"The area was large enough to sustain a significant population of native birds, but because of the type of vegetation that existed around each one of those ponds, it prevented that. And not only that, it allowed for a lot of places where feral cats could hide, so if anything was trying to nest, then the cats would just nail them.  So we had all that vegetation removed, which was primarily pluchea, the two different species of pluchea, we roved both of those, as well as pickle weed, and we planted with some native shrubs but spaced apart. Mostly low-growing shrubs and ground cover.

"And then we added in a whole bunch of native sedges and rushes right at the toe of the slope, and in some places on the flats. and we watched the native bird population over the next three years just explode. So it was good. And the aeration of the water made it so that it was not so stagnant and stink, which in my mind helped the ‘iwa birds that would come in and drink water every day. It was a pretty gross job, and there were also some mangroves that got in there somehow.

`Elepaio bird

‘Elepaio. Photo by Alan Schmierer.

"Every bird has a cultural use or significance, like the ‘elepaio and how it was used to determine whether koa trees were a good candidate for making a canoe. The ‘elepaio, I’m not sure if its diet would consist of non-native insects, I would imagine so. And then as far as the ‘apapane and ‘amakihi are concerned, their role as pollinators for our native plants.

"The forest birds actually play a significant role in the nutrient cycle, which is often overlooked. There are so many migratory and ocean birds that nest up in the mountains that collect all these nutrients and proteins from the ocean and transfer that up into the mountains, which to a certain degree aided in a lot of our plant growth. Today that is relatively lacking: most of the birds that nest up in the mountain summits are far and few between, and if they’re not migratory birds, they’re endangered, like the Newell Sheerwater.

"In this lower region today, we just have every single invasive, non-native bird you can think of: Bulbuls, Zebra doves, Mountain doves, Minah birds, every sparrow, Chestnut Mannikins, Red Waxbill Mannikins, Red Billed Leiothrix, White-Robed Shamans everywhere."


An ‘ulili at He‘eia fishpond has just caught something good to eat, possibly a baby crab.

“All my life, I’ve had communication with birds,” Rocky admits. “My father taught me how to whistle to the birds, they whistle back. There were all kinds of different whistles, but never whistle on the way up, because you’re going to get lost, but you can whistle on your way back because you will find your place back.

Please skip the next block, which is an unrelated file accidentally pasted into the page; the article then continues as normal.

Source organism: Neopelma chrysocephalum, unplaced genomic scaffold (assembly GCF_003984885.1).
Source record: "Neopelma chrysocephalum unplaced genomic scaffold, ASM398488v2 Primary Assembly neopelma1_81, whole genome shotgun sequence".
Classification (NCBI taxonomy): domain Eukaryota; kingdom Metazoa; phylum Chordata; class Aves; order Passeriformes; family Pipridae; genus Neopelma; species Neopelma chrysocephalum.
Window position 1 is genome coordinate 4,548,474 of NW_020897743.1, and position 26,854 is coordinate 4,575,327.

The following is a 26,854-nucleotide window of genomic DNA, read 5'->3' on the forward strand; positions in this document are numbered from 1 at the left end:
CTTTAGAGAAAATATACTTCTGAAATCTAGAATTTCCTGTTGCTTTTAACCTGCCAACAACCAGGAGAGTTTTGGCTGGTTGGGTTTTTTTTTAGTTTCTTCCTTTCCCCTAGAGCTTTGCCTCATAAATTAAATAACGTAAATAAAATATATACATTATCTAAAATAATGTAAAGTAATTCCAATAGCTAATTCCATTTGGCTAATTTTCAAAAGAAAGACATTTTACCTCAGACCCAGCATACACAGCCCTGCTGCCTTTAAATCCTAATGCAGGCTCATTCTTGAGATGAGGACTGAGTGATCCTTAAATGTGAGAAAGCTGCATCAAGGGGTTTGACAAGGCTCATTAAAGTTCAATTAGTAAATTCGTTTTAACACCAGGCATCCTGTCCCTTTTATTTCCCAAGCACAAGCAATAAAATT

“Till today, I still see the birds. In fact, one day I was in my room and there was a computer, and a bird came in the window and I was talking to him, came on my computer, I closed my door at home.

“I went to court because my son had to go to court. The bird followed me all the way to the courtroom. I don’t know, hit the glass on the courtroom, ‘Oh my god, did it die?’ No, but it went all the way back.

“Maybe a month or so before my husband died, two or three weeks, my other granddaughter and I were coming home from the hospital. We went to Taco Bell. I was in line and she said, ‘Nana, come on, move your car.’ I came from the hospital late at night. I said, ‘No, I can’t move the car.’ She said, ‘Why?’ I said, ‘Because there’s a pueo in front of the car.’ She says, ‘No.’ I said ‘Yes there is.’ She said, ‘I’ve never seen one.’ I said, ‘Well, there is.’

Pueo, Hawaiian Owl

Pueo. Photo by Forest and Kim Starr.

“She looked at the front of the car and there was the biggest owl—that’s the pueo—in the front of my car in the drive-thru at Taco Bell. So I said, ‘You cannot kill those birds. You’re forbidden to kill an owl.’ So, I have to wait. The bird gently lifted himself up real slow, spread out the wings. And I swear, it’s like the whole span of the front of my car. And it moved so slow. And it turned completely around and looked at us, and then flew away. And I said, ‘That’s a sign. Something’s going to happen.’

“Well, something did happen. This was right before my husband died.

“My kids went up to the bomb shelter and they used to camp up there. And one night, the bomb shelter had an opening on the top and my son said, ‘We’re trying to come out to come back down, get a mosquito punk for the mosquitoes, but this big owl was blocking the way.’ and they were trying to get the gun to shoot it, but they couldn’t get it in time to shoot it. They had this little pellet gun. I said, ‘You’re not supposed to shoot those birds.’ I said, ‘The owl, that’s our ‘aumakua. It’s taking care of you.’

"That's the kind of stuff you see here.”


The environmental zones and living beings of He‘eia provide the context in which the people of this land derived their Sustenance.